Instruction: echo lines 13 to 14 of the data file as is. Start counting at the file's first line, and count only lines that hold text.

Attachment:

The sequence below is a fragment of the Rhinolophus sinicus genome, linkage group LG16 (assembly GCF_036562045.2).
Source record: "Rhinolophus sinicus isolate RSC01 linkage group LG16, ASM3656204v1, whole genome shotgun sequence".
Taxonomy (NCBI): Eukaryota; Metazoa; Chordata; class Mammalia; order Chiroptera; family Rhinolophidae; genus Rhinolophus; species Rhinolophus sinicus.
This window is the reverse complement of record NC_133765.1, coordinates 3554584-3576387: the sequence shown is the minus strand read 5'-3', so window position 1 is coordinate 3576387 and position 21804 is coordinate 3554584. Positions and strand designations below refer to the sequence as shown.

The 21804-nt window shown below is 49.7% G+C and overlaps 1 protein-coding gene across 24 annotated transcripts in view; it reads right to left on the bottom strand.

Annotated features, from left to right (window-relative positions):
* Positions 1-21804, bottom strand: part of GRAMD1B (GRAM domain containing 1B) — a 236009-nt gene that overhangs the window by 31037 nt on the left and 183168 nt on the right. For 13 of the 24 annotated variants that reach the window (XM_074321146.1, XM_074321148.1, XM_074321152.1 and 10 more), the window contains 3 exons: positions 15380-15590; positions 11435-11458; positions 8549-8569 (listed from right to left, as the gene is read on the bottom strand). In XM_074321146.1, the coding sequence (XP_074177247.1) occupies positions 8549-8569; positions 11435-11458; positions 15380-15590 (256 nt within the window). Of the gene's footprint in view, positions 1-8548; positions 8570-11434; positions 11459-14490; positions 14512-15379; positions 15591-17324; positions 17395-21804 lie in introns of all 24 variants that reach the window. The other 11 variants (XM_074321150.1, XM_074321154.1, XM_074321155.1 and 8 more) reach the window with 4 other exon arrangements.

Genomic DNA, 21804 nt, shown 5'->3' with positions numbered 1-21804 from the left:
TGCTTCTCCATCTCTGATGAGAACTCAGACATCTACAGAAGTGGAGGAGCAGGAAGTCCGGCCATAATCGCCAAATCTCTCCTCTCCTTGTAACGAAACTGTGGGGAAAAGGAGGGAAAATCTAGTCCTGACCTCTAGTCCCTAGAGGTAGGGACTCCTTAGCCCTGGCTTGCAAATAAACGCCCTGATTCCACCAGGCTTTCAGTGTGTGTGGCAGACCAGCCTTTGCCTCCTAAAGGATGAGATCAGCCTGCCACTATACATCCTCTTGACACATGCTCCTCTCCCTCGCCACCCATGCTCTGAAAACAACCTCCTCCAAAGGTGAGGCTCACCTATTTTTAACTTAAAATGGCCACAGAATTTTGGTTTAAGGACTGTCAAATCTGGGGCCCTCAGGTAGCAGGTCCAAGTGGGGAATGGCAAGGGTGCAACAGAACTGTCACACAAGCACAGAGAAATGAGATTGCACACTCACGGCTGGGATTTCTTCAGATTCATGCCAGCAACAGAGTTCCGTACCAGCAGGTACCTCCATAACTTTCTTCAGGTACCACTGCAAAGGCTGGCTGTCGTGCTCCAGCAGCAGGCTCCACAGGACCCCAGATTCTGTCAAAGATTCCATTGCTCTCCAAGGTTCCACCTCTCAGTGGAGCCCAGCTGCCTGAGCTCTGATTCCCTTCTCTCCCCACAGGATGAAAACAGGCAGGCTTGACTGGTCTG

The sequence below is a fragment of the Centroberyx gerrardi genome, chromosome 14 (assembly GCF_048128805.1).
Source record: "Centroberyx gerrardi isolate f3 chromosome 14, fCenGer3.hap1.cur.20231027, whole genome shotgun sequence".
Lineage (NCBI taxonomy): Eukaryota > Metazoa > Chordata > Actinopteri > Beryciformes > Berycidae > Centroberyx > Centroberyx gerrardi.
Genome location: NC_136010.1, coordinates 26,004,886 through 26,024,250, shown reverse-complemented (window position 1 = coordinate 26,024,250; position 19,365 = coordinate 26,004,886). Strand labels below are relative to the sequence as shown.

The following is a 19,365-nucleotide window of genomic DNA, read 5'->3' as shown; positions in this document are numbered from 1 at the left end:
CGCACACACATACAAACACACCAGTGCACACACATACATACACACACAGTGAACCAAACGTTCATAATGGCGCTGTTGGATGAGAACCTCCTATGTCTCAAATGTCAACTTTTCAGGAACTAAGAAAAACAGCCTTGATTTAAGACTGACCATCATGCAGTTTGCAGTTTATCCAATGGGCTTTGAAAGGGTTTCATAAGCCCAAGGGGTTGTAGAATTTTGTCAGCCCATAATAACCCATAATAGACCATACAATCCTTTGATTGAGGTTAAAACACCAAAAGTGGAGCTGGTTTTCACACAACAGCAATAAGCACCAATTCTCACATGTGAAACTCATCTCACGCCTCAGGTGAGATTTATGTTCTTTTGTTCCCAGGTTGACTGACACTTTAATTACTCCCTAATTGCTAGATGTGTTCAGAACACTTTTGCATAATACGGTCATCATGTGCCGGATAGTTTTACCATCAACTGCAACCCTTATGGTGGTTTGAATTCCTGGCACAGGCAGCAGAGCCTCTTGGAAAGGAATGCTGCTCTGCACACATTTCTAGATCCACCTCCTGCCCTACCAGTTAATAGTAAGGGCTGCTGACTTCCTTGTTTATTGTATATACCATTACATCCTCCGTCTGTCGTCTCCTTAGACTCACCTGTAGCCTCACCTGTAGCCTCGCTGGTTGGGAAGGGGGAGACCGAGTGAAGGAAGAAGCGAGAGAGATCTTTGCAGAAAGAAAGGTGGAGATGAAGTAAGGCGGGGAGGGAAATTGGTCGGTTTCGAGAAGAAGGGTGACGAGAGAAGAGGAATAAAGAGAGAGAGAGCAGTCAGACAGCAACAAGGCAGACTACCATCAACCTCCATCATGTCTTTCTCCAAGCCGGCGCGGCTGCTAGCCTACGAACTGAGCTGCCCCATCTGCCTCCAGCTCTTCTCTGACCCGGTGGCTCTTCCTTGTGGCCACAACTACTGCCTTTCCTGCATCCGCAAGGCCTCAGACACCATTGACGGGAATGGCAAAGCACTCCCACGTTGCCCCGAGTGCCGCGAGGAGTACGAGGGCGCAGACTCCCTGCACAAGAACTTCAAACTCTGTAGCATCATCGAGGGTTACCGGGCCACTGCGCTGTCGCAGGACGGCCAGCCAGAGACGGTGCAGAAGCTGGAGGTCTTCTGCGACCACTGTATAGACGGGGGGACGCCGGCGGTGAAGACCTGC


Genome location: NC_136010.1, coordinates 26,004,886 through 26,024,250, shown reverse-complemented (window position 1 = coordinate 26,024,250; position 19,365 = coordinate 26,004,886). Strand labels below are relative to the sequence as shown.

The following is a 19,365-nucleotide window of genomic DNA, read 5'->3' as shown; positions in this document are numbered from 1 at the left end: